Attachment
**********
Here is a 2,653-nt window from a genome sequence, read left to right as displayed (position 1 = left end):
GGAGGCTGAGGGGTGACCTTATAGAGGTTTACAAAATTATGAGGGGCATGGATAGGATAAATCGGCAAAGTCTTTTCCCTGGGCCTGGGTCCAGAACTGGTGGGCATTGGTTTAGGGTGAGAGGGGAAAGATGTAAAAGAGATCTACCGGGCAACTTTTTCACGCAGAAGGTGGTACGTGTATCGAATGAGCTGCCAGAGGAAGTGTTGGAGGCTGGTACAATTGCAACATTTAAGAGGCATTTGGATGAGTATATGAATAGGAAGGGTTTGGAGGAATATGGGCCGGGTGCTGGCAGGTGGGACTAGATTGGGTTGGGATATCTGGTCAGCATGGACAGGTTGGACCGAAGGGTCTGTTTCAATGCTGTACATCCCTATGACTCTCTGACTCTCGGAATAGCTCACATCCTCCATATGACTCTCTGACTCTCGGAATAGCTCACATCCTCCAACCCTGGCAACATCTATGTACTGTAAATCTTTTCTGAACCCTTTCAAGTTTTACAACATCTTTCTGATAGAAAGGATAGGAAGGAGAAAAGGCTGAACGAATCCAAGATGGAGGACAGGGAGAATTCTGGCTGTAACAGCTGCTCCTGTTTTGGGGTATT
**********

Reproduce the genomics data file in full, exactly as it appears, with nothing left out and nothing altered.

Here is a 2,653-nt window from a genome sequence, read left to right as displayed (position 1 = left end):
GGAGGCTGAGGGGTGACCTTATAGAGGTTTACAAAATTATGAGGGGCATGGATAGGATAAATCGGCAAAGTCTTTTCCCTGGGCCTGGGTCCAGAACTGGTGGGCATTGGTTTAGGGTGAGAGGGGAAAGATGTAAAAGAGATCTACCGGGCAACTTTTTCACGCAGAAGGTGGTACGTGTATCGAATGAGCTGCCAGAGGAAGTGTTGGAGGCTGGTACAATTGCAACATTTAAGAGGCATTTGGATGAGTATATGAATAGGAAGGGTTTGGAGGAATATGGGCCGGGTGCTGGCAGGTGGGACTAGATTGGGTTGGGATATCTGGTCAGCATGGACAGGTTGGACCGAAGGGTCTGTTTCAATGCTGTACATCCCTATGACTCTCTGACTCTCGGAATAGCTCACATCCTCCATATGACTCTCTGACTCTCGGAATAGCTCACATCCTCCAACCCTGGCAACATCTATGTACTGTAAATCTTTTCTGAACCCTTTCAAGTTTTACAACATCTTTCTGATAGAAAGGATAGGAAGGAGAAAAGGCTGAACGAATCCAAGATGGAGGACAGGGAGAATTCTGGCTGTAACAGCTGCTCCTGTTTTGGGGTATT